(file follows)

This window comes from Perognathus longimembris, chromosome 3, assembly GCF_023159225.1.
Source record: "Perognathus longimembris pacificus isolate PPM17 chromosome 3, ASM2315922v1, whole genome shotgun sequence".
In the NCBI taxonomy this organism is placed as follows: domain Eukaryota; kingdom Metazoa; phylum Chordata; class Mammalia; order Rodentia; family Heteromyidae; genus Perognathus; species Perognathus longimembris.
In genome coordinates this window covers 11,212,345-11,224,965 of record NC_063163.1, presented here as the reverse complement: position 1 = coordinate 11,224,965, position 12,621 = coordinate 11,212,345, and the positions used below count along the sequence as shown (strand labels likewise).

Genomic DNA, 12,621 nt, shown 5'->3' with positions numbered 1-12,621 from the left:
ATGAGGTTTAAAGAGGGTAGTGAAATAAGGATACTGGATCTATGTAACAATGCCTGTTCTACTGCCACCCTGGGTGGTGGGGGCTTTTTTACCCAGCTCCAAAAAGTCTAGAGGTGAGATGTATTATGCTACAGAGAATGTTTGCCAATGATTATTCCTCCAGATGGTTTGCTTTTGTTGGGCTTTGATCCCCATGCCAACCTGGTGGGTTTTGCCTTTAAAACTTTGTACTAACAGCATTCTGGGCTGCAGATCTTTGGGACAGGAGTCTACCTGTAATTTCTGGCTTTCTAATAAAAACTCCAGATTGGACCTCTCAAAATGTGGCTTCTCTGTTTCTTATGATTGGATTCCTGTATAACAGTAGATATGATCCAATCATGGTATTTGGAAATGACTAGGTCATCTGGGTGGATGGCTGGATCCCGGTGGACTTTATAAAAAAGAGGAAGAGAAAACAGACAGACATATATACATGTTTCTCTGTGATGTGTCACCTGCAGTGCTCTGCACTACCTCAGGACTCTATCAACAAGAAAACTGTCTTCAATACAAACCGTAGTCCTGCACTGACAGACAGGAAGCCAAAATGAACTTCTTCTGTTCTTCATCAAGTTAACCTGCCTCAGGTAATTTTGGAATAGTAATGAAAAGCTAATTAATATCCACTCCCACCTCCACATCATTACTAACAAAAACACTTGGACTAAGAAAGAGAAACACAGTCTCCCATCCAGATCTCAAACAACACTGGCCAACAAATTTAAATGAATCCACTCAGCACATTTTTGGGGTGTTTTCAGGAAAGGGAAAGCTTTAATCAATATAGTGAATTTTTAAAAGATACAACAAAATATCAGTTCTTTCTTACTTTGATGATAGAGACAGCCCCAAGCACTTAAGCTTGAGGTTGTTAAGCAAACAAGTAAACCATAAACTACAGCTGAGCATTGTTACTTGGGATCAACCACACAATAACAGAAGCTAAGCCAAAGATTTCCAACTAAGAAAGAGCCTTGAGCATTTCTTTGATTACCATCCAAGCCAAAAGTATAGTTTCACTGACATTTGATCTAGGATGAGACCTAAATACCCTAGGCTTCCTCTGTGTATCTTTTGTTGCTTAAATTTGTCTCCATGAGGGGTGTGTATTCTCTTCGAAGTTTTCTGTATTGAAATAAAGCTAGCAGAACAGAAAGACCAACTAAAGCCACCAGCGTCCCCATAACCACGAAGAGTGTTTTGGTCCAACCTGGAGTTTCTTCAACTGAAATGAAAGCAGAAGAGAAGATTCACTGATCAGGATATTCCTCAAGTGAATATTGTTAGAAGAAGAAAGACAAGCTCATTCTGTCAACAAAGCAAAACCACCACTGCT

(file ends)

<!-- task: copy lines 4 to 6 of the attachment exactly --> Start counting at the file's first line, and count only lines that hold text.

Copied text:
In genome coordinates this window covers 11,212,345-11,224,965 of record NC_063163.1, presented here as the reverse complement: position 1 = coordinate 11,224,965, position 12,621 = coordinate 11,212,345, and the positions used below count along the sequence as shown (strand labels likewise).

Genomic DNA, 12,621 nt, shown 5'->3' with positions numbered 1-12,621 from the left:
ATGAGGTTTAAAGAGGGTAGTGAAATAAGGATACTGGATCTATGTAACAATGCCTGTTCTACTGCCACCCTGGGTGGTGGGGGCTTTTTTACCCAGCTCCAAAAAGTCTAGAGGTGAGATGTATTATGCTACAGAGAATGTTTGCCAATGATTATTCCTCCAGATGGTTTGCTTTTGTTGGGCTTTGATCCCCATGCCAACCTGGTGGGTTTTGCCTTTAAAACTTTGTACTAACAGCATTCTGGGCTGCAGATCTTTGGGACAGGAGTCTACCTGTAATTTCTGGCTTTCTAATAAAAACTCCAGATTGGACCTCTCAAAATGTGGCTTCTCTGTTTCTTATGATTGGATTCCTGTATAACAGTAGATATGATCCAATCATGGTATTTGGAAATGACTAGGTCATCTGGGTGGATGGCTGGATCCCGGTGGACTTTATAAAAAAGAGGAAGAGAAAACAGACAGACATATATACATGTTTCTCTGTGATGTGTCACCTGCAGTGCTCTGCACTACCTCAGGACTCTATCAACAAGAAAACTGTCTTCAATACAAACCGTAGTCCTGCACTGACAGACAGGAAGCCAAAATGAACTTCTTCTGTTCTTCATCAAGTTAACCTGCCTCAGGTAATTTTGGAATAGTAATGAAAAGCTAATTAATATCCACTCCCACCTCCACATCATTACTAACAAAAACACTTGGACTAAGAAAGAGAAACACAGTCTCCCATCCAGATCTCAAACAACACTGGCCAACAAATTTAAATGAATCCACTCAGCACATTTTTGGGGTGTTTTCAGGAAAGGGAAAGCTTTAATCAATATAGTGAATTTTTAAAAGATACAACAAAATATCAGTTCTTTCTTACTTTGATGATAGAGACAGCCCCAAGCACTTAAGCTTGAGGTTGTTAAGCAAACAAGTAAACCATAAACTACAGCTGAGCATTGTTACTTGGGATCAACCACACAATAACAGAAGCTAAGCCAAAGATTTCCAACTAAGAAAGAGCCTTGAGCATTTCTTTGATTACCATCCAAGCCAAAAGTATAGTTTCACTGACATTTGATCTAGGATGAGACCTAAATACCCTAGGCTTCCTCTGTGTATCTTTTGTTGCTTAAATTTGTCTCCATGAGGGGTGTGTATTCTCTTCGAAGTTTTCTGTATTGAAATAAAGCTAGCAGAACAGAAAGACCAACTAAAGCCACCAGCGTCCCCATAACCACGAAGAGTGTTTTGGTCCAACCTGGAGTTTCTTCAACTGAAATGAAAGCAGAAGAGAAGATTCACTGATCAGGATATTCCTCAAGTGAATATTGTTAGAAGAAGAAAGACAAGCTCATTCTGTCAACAAAGCAAAACCACCACTGCT